Quotations About / On:
Nature, like man, sometimes weeps from gladness.
(Benjamin Disraeli (1804-1881), British statesman, author. Coningsby, bk. 7, ch. 5 (1844).)
This is not how nature speaks.
(Molière [Jean Baptiste Poquelin] (1622-1673), French comic playwright. Alceste, in The Misanthrope, act 1, sc. 2 (1666).
Alceste criticizes a pretentious poem.)
Nature abhors a vacuum.
(François Rabelais (c. 1494-1553), French monk, humanist, satirist, physician. Gargantua and Pantagruel, bk. 1, ch. 5 (1534), trans. by J.M. Cohen (1955).
Originally a Latin proverb, "Natura abhorret vacuum.")
The bad poet is a toady mimicking nature.
(Edward Dahlberg (1900-1977), U.S. author, critic. The Carnal Myth, ch. 5 (1968).)
All nature wears one universal grin.
(Henry Fielding (1707-1754), British novelist, dramatist. Doodle, in Tom Thumb the Great, act 1, sc. 1 (1730).)
Human nature is a scoundrel's favorite explanation.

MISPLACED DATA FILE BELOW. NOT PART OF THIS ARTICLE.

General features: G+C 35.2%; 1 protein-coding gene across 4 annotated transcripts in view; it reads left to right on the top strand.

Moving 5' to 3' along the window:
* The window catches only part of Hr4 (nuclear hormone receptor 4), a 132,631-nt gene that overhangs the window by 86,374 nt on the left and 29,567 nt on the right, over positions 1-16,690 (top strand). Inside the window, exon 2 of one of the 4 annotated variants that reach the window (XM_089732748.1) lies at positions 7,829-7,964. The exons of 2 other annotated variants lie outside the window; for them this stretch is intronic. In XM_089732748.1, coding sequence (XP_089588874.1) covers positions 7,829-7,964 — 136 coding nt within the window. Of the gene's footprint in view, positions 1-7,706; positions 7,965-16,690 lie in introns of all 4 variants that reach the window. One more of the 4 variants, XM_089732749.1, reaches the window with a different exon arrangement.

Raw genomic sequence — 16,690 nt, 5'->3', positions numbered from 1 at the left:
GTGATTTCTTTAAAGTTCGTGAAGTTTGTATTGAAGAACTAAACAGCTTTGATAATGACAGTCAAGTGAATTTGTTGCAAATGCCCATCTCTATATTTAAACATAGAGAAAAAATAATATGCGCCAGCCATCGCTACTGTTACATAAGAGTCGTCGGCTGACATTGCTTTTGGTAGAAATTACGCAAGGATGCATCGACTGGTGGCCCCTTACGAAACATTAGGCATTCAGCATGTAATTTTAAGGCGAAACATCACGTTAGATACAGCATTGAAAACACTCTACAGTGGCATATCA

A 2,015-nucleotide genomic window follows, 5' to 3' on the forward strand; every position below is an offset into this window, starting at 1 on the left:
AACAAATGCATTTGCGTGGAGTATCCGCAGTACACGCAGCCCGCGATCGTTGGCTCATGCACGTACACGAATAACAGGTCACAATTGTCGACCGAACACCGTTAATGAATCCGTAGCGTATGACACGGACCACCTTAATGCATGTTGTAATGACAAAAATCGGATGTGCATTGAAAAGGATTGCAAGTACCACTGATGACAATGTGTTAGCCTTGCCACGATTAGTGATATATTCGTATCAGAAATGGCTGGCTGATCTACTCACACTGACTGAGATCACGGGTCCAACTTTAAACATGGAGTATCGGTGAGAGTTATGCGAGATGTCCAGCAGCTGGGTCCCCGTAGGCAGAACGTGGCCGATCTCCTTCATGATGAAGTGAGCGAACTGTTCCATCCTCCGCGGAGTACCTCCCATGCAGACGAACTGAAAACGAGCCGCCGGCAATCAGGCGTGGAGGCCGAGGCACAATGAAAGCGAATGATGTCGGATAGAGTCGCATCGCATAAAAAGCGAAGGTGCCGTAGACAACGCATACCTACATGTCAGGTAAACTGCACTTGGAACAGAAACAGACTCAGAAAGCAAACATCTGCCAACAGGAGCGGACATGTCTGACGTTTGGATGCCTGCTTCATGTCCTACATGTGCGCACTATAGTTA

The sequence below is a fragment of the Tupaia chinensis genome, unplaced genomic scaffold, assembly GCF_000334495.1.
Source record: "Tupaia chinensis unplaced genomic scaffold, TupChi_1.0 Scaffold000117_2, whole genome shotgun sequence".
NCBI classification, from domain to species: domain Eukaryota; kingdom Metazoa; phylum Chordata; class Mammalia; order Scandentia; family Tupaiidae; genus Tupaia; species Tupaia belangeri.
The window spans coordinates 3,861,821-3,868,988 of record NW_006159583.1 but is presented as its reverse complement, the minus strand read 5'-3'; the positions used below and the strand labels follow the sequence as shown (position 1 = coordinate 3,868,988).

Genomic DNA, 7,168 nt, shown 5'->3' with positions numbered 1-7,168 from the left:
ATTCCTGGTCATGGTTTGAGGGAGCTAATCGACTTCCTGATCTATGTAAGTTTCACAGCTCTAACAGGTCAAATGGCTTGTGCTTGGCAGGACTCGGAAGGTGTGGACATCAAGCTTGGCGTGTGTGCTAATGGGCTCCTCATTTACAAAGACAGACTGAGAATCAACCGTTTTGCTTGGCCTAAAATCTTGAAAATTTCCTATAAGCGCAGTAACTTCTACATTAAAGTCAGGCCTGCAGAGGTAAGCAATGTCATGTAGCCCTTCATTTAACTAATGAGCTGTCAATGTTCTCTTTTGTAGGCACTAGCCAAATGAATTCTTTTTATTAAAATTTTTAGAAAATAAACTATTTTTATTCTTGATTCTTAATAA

(Mason Cooley (b. 1927), U.S. aphorist. City Aphorisms, Seventh Selection, New York (1990).)
All men by nature desire knowledge.
(Aristotle (384-322 B.C.), Greek philosopher. Metaphysics, bk. 1, ch. 1.)
Nature abhors a moron.
(H.L. (Henry Lewis) Mencken (18801956), U.S. journalist, critic. A Mencken Chrestomathy, ch. 30, p. 616, Knopf (1949).)
God and nature do nothing in vain.
(Aristotle (384-322 B.C.), Greek philosopher. Politics, bk. 1, ch. 2. De Caelo, book 1, chapter 4.
One expression of the author's thoroughgoing teleological outlook.)
Perhaps nature is our best assurance of immortality.
(Eleanor Roosevelt (1884-1962), U.S. columnist, lecturer. "My Day" (April 24, 1945).
Syndicated newspaper column.)